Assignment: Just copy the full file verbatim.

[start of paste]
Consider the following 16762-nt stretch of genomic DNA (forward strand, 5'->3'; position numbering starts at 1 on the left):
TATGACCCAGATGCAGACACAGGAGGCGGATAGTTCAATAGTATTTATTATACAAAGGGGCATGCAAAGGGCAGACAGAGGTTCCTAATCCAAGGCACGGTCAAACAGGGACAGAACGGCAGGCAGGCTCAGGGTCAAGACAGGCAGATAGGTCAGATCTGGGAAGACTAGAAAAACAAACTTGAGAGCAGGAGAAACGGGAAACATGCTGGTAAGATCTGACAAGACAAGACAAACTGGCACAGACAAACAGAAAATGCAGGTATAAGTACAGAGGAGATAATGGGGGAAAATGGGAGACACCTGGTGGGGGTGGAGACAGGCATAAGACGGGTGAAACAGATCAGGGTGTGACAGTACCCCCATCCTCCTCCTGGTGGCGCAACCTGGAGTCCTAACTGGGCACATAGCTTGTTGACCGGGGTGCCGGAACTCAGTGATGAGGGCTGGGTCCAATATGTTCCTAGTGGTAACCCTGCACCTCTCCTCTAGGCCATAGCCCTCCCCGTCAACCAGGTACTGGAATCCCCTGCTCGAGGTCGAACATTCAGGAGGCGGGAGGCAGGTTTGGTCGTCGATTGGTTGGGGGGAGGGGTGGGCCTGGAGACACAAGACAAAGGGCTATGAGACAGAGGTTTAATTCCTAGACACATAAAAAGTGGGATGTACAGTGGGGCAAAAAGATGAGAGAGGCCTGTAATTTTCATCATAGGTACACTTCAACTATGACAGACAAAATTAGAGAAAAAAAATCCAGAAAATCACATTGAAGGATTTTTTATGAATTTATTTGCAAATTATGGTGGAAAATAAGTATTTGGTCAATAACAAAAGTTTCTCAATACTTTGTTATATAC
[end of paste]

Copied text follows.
Consider the following 16762-nt stretch of genomic DNA (forward strand, 5'->3'; position numbering starts at 1 on the left):
TATGACCCAGATGCAGACACAGGAGGCGGATAGTTCAATAGTATTTATTATACAAAGGGGCATGCAAAGGGCAGACAGAGGTTCCTAATCCAAGGCACGGTCAAACAGGGACAGAACGGCAGGCAGGCTCAGGGTCAAGACAGGCAGATAGGTCAGATCTGGGAAGACTAGAAAAACAAACTTGAGAGCAGGAGAAACGGGAAACATGCTGGTAAGATCTGACAAGACAAGACAAACTGGCACAGACAAACAGAAAATGCAGGTATAAGTACAGAGGAGATAATGGGGGAAAATGGGAGACACCTGGTGGGGGTGGAGACAGGCATAAGACGGGTGAAACAGATCAGGGTGTGACAGTACCCCCATCCTCCTCCTGGTGGCGCAACCTGGAGTCCTAACTGGGCACATAGCTTGTTGACCGGGGTGCCGGAACTCAGTGATGAGGGCTGGGTCCAATATGTTCCTAGTGGTAACCCTGCACCTCTCCTCTAGGCCATAGCCCTCCCCGTCAACCAGGTACTGGAATCCCCTGCTCGAGGTCGAACATTCAGGAGGCGGGAGGCAGGTTTGGTCGTCGATTGGTTGGGGGGAGGGGTGGGCCTGGAGACACAAGACAAAGGGCTATGAGACAGAGGTTTAATTCCTAGACACATAAAAAGTGGGATGTACAGTGGGGCAAAAAGATGAGAGAGGCCTGTAATTTTCATCATAGGTACACTTCAACTATGACAGACAAAATTAGAGAAAAAAAATCCAGAAAATCACATTGAAGGATTTTTTATGAATTTATTTGCAAATTATGGTGGAAAATAAGTATTTGGTCAATAACAAAAGTTTCTCAATACTTTGTTATATAC